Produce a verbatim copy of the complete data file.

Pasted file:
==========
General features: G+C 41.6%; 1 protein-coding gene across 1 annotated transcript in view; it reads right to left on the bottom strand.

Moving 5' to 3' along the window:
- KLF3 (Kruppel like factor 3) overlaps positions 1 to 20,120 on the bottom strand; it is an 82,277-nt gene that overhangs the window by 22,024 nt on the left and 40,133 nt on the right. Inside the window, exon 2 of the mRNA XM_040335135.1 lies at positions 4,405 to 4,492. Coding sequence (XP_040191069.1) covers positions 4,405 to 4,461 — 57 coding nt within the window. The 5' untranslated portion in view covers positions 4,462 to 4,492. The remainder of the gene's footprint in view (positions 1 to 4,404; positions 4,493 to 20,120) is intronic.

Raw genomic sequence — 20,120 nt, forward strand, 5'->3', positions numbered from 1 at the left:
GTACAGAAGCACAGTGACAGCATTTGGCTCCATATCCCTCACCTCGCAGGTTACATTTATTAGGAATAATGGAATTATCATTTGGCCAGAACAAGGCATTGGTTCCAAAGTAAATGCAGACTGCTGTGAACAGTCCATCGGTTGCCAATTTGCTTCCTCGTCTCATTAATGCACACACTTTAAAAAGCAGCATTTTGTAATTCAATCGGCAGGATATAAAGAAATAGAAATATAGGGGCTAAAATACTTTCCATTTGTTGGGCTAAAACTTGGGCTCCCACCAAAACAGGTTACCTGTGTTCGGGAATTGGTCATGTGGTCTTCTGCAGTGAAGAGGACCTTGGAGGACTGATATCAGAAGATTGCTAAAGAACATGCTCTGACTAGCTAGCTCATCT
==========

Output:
General features: G+C 41.6%; 1 protein-coding gene across 1 annotated transcript in view; it reads right to left on the bottom strand.

Moving 5' to 3' along the window:
- KLF3 (Kruppel like factor 3) overlaps positions 1 to 20,120 on the bottom strand; it is an 82,277-nt gene that overhangs the window by 22,024 nt on the left and 40,133 nt on the right. Inside the window, exon 2 of the mRNA XM_040335135.1 lies at positions 4,405 to 4,492. Coding sequence (XP_040191069.1) covers positions 4,405 to 4,461 — 57 coding nt within the window. The 5' untranslated portion in view covers positions 4,462 to 4,492. The remainder of the gene's footprint in view (positions 1 to 4,404; positions 4,493 to 20,120) is intronic.

Raw genomic sequence — 20,120 nt, forward strand, 5'->3', positions numbered from 1 at the left:
GTACAGAAGCACAGTGACAGCATTTGGCTCCATATCCCTCACCTCGCAGGTTACATTTATTAGGAATAATGGAATTATCATTTGGCCAGAACAAGGCATTGGTTCCAAAGTAAATGCAGACTGCTGTGAACAGTCCATCGGTTGCCAATTTGCTTCCTCGTCTCATTAATGCACACACTTTAAAAAGCAGCATTTTGTAATTCAATCGGCAGGATATAAAGAAATAGAAATATAGGGGCTAAAATACTTTCCATTTGTTGGGCTAAAACTTGGGCTCCCACCAAAACAGGTTACCTGTGTTCGGGAATTGGTCATGTGGTCTTCTGCAGTGAAGAGGACCTTGGAGGACTGATATCAGAAGATTGCTAAAGAACATGCTCTGACTAGCTAGCTCATCT